May suffers 3 defeats as MPs move to take more control of Brexit
UK government found in contempt for first time in its history
Tory Dominic Grieve leads 25 rebels to win key amendment
Pound stumbles as PM's authority erodes ahead of Dec 11 Vote
UK Prime Minister Theresa May suffered three parliamentary defeats on Tuesday night as MPs started a marathon session of debates on her wobbling Brexit deal.
Ministers were ordered to publish the government's full legal advice after MPs found them in contempt for trying to pass off a summary as a final document. It was the first time in British history a government has been found in contempt.
The vote was carried by 311 to 293 as six parties, including the government's confidence and supply allies, the Democratic Unionists dealt a devastating blow to the government's authority.
They also forced through a vote that would give them a final say on next steps if May's deal is defeated next Tuesday. An earlier attempt to place all issues before a committee of MPs was slapped down.
With May's already reputation and future already teetering, the pound briefly fell to April 2017 lows against the dollar after the contempt vote, before recovering slightly as MPs effectively took control of the Brexit process.
The pound briefly dropped against the dollar to $1.2660, before climbing back to $1.2709 to trade flat.
Shadow Brexit secretary Keir Starmer described the defeat as “badge of shame”.
“By treating parliament with contempt, the government has proved it has lost its majority and the respect of the house. The prime minister can’t keep pushing parliament away or avoiding responsible scrutiny,” he said.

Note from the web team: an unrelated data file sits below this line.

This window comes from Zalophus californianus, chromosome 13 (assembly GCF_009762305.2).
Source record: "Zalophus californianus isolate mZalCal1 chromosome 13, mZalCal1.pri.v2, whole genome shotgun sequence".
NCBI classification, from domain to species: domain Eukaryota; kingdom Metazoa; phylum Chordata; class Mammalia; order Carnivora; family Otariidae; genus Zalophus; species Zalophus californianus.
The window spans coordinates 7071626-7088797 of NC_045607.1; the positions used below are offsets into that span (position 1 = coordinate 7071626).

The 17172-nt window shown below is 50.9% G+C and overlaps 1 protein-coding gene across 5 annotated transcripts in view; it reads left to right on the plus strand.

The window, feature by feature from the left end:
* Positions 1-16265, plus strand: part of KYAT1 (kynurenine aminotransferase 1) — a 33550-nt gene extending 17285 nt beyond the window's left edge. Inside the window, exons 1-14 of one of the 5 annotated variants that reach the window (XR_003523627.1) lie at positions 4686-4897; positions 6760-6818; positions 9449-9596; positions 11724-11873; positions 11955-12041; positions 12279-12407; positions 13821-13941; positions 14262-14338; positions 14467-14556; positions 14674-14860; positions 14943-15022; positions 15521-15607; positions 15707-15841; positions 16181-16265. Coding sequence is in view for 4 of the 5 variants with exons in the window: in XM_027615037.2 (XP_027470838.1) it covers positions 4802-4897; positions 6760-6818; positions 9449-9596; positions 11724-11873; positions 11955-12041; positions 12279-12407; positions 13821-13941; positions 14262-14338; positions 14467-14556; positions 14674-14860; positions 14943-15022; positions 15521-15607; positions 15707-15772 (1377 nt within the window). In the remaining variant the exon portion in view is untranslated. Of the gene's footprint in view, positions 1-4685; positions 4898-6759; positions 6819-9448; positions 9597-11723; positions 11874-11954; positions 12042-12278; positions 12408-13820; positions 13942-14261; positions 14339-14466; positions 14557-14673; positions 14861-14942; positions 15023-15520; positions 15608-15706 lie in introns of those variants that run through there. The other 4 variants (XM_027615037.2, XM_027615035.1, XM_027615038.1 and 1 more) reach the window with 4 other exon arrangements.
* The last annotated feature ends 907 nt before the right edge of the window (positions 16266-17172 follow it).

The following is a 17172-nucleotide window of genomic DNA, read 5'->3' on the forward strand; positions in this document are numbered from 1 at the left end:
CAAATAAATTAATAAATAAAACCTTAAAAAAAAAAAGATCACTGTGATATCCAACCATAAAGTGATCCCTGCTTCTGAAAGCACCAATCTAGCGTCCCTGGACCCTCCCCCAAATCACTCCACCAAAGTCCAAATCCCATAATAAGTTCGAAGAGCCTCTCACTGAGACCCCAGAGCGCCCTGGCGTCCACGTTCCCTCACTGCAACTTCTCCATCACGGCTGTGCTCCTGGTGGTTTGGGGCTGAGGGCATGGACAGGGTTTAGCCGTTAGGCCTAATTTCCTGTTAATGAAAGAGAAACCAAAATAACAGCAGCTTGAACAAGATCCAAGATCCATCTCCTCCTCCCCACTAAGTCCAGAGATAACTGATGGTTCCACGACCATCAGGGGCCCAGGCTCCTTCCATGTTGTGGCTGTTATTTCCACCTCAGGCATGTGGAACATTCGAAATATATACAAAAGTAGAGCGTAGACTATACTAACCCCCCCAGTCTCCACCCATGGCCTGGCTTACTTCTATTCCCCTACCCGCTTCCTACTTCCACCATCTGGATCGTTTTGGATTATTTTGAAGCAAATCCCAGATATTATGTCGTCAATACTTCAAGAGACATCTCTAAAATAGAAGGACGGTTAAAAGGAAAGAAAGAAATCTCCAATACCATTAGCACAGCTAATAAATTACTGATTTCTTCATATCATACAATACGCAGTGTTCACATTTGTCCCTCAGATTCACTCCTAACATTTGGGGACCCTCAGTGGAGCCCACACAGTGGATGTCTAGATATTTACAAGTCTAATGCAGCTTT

A parliamentary committee must now decide what sanction to impose. It has the power to suspend a minister, with Attorney-General Geoffrey Cox in the frame, although the vote's intention seemed to be to turn the screw on the government.
The second motion, tabled by pro-EU former Tory attorney general Dominic Grieve, giving parliament a greater say over what happened next if May's deal fell on December 11, was carried by 321 votes to 299. It was backed by 26 Tory rebels.
“MPs are tonight starting the process of taking back control. No longer must the will of parliament – reflecting the will of the people – be diminished," Grieve said.
“Parliament must now take back control and then give the final decision back to the public because, in the end, only the people can sort this out.”
Supporters hope the amendment will stop the government trying to force a no-deal Brexit, or imposing a plan B.
Earlier in a dramatic day, a senior European Court of Justice (ECJ) official ruled the UK could unilaterally abandon the Brexit article 50 process.
Advocate-general Campos Sánchez-Bordona said the EU law allowed the UK to revoke article 50 without requiring the formal agreement of the European Commission or other EU member states.
In his formal opinion, Sánchez-Bordona said it was essential that MPs knew they could stop the Brexit process, dismissing the UK government’s claims the issue was hypothetical.
The UK government and EC had insisted the Brexit process could only be stopped by unanimous agreement. The commission opposed the case on the basis that it would allow states to renegotiate their membership on more favourable terms.